In the first outlook, they suggested, at one end of the spectrum, people decide to all but ignore environmental effects of status-quo use of fossil fuels. Canadians would live in a “fossil fuels forever” world. In this case, a landmark effort like the one the advisory group called for would still offer Canada new technologies with applications in the oil and gas sector, with capabilities to cut the rate of fossil fuel reservoir depletion, maximizing use of our finite resources. In a fossil fuel powered world, hydrogen could offer opportunities in hydrogen made with natural gas.

There was alternatively a second scenario. “Assume world geopolitics becomes driven by concern for catastrophic global climatic changes caused by atmosphere CO2 from the combustion of fossil fuels. The world must wean itself from fossil fuels as quickly as possible—and during that weaning emit the minimum CO2 to the environment. Simultaneously the world must develop non-fossil sources of hydrogen and, most importantly, a full matrix of new hydrogen-fueled products,” they stated. A prolonged hydrogen push would pay dividends either way.

The panel wasn’t packed with environmentalists or representatives of activist NGOs. It wasn’t full of what former Alberta premier Jason Kenney might have labeled “anti-Alberta energy” voices. It was arguably Alberta oil and gas heavy, with the ranks including Clement Bowman (d. 2021), a senior researcher with Syncrude Canada and Imperial Oil, and a founding chairman of the Alberta Oil Sands Technology and Research Authority (AOSTRA). He was vice-president of Esso Petroleum at the time.

It also included John Masters, president of Canadian Hunter Exploration Ltd., who in 1976 discovered the Elmworth natural gas field in Alberta. In his 2011 obituary, Masters was described as “one of the last great oilmen.”


“The only realistic way to deflect the impact of the greenhouse effect is through the use of sustainable energy sources…”

—National Advisory Group on Hydrogen Opportunities, 1981


Beyond oil and gas, the panel included Alexander Stuart (d. 2014), who had followed in his father’s footsteps and was both the president of Electrolyser Inc. and chair of the International Energy Agency’s hydrogen executive committee. There was Lionel Boulet (d. 1996) who taught electrical engineering at Laval University and consulted for Hydro-Québec, before becoming the first director of the Institut de recherche d’Hydro-Québec (IREQ), an institute launched with some federal assistance on the heels of the breakthrough creation in Quebec of 735-kv electrical transmission lines. There was vice-president of the SNC Group, Réal L’Archevêque (d. 2018). The panel also included vice-president of Atomic Energy of Canada George Pon (d.2011), and C.D. Howe Institute founding executive director Carl Beigie (d. 2010), working as a chief economist with Dominion Securities in Toronto. The two surviving members are former Progressive Conservative MP Gordon Gilchrist, who served as a critic in the House of Commons on the Science and Technology portfolio. Finally, there was chair David Sanborn Scott, a professor of engineering at the University of Toronto at the time, founder of the Institute for Hydrogen Systems. He headed from there to the University of Victoria, where he continued work on energy systems.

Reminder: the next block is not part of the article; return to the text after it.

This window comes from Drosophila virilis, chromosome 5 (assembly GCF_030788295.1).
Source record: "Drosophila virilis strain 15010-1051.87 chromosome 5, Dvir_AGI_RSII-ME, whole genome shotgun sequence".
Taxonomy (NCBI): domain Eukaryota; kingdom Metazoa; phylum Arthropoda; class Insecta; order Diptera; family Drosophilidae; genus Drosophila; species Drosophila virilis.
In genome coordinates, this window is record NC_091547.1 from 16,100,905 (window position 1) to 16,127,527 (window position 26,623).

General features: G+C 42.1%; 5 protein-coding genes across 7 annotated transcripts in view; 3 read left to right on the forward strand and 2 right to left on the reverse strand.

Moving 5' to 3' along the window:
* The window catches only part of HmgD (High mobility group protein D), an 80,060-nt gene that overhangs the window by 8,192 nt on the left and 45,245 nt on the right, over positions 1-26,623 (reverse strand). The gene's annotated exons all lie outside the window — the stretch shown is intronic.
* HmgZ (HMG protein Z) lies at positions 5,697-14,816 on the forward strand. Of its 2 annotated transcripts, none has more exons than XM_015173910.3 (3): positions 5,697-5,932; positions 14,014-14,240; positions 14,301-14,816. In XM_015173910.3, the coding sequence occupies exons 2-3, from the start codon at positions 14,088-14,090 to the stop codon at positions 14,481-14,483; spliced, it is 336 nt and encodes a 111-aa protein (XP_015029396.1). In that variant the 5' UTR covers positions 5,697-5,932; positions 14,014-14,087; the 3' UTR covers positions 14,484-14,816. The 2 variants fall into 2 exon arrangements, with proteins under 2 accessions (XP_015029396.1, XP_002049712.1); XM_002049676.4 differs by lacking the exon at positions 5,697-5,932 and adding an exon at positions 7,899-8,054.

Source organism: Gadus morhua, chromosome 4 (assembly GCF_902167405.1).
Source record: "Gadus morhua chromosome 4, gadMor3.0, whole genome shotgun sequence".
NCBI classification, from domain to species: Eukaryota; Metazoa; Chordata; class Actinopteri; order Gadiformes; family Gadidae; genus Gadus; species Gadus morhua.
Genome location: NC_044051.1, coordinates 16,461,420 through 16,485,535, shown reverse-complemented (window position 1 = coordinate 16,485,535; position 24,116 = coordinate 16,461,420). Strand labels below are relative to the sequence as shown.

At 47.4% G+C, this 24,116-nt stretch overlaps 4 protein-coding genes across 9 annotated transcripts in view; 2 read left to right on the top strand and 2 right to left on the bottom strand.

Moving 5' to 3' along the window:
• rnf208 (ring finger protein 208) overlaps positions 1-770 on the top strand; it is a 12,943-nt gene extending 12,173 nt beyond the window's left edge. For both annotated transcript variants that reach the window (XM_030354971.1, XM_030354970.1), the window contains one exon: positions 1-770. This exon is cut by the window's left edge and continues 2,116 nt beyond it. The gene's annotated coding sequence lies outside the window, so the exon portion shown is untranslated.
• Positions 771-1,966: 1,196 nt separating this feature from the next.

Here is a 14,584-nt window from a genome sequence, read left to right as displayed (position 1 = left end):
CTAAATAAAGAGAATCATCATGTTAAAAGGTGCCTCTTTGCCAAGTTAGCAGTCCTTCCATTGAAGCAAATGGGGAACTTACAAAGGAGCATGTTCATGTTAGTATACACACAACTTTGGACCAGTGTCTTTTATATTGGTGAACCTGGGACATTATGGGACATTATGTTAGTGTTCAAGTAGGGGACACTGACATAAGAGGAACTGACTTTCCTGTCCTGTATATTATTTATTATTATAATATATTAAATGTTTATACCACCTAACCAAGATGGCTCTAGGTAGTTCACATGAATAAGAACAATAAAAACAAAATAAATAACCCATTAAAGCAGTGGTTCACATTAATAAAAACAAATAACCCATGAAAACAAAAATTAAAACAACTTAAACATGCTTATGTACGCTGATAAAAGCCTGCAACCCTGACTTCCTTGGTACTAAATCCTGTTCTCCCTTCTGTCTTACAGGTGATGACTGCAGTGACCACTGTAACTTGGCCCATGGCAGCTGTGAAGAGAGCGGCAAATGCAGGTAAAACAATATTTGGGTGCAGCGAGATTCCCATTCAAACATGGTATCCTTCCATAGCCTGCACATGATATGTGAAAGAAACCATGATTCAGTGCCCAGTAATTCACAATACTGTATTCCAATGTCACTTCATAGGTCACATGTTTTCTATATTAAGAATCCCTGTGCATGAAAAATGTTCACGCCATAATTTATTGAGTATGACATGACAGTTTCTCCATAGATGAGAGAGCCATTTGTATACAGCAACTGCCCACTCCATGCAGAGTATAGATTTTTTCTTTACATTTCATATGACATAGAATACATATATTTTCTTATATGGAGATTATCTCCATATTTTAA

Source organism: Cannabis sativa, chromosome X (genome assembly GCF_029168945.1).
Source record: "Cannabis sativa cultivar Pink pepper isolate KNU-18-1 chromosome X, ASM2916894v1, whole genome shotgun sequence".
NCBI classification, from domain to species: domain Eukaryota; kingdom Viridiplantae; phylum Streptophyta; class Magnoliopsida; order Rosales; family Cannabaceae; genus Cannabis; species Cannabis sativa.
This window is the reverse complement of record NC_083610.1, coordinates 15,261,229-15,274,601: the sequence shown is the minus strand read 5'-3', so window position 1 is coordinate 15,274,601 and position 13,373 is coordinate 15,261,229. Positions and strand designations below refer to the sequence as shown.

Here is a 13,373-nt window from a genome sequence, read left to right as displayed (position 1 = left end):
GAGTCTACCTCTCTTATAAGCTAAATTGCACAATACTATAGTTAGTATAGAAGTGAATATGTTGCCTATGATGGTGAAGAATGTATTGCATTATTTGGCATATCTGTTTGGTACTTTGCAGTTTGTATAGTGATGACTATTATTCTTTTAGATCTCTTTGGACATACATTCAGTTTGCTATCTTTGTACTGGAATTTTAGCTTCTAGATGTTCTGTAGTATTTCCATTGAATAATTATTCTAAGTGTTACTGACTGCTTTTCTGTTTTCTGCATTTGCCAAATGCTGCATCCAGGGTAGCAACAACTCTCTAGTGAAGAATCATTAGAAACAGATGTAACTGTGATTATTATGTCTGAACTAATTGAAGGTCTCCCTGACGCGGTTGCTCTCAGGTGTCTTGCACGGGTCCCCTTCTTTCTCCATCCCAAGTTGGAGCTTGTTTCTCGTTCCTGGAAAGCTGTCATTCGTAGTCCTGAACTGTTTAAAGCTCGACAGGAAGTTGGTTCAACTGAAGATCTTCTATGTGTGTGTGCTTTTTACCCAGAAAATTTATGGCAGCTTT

Collectively, they were crystal clear in their comments. As they reported nearly 40 years ago, the emphasis here being theirs: “The increases in atmospheric carbon dioxide, resulting from emissions of the fossil age, will lead to global climatic changes (commonly called the greenhouse effect), which may become catastrophic to the orderly growth of civilization. The only realistic way to deflect the impact of the greenhouse effect is through the use of sustainable energy sources manufacturing the two renewable currencies electricity and hydrogen.”

When they filed their report, their thinking included concern over the possibility of shortages of fossil fuels but, as Scott would go on to emphasize, including in a 1991 presentation on “The Emerging H2 Age” for the American Academy of Arts and Sciences, the main driver quickly instead became climate change.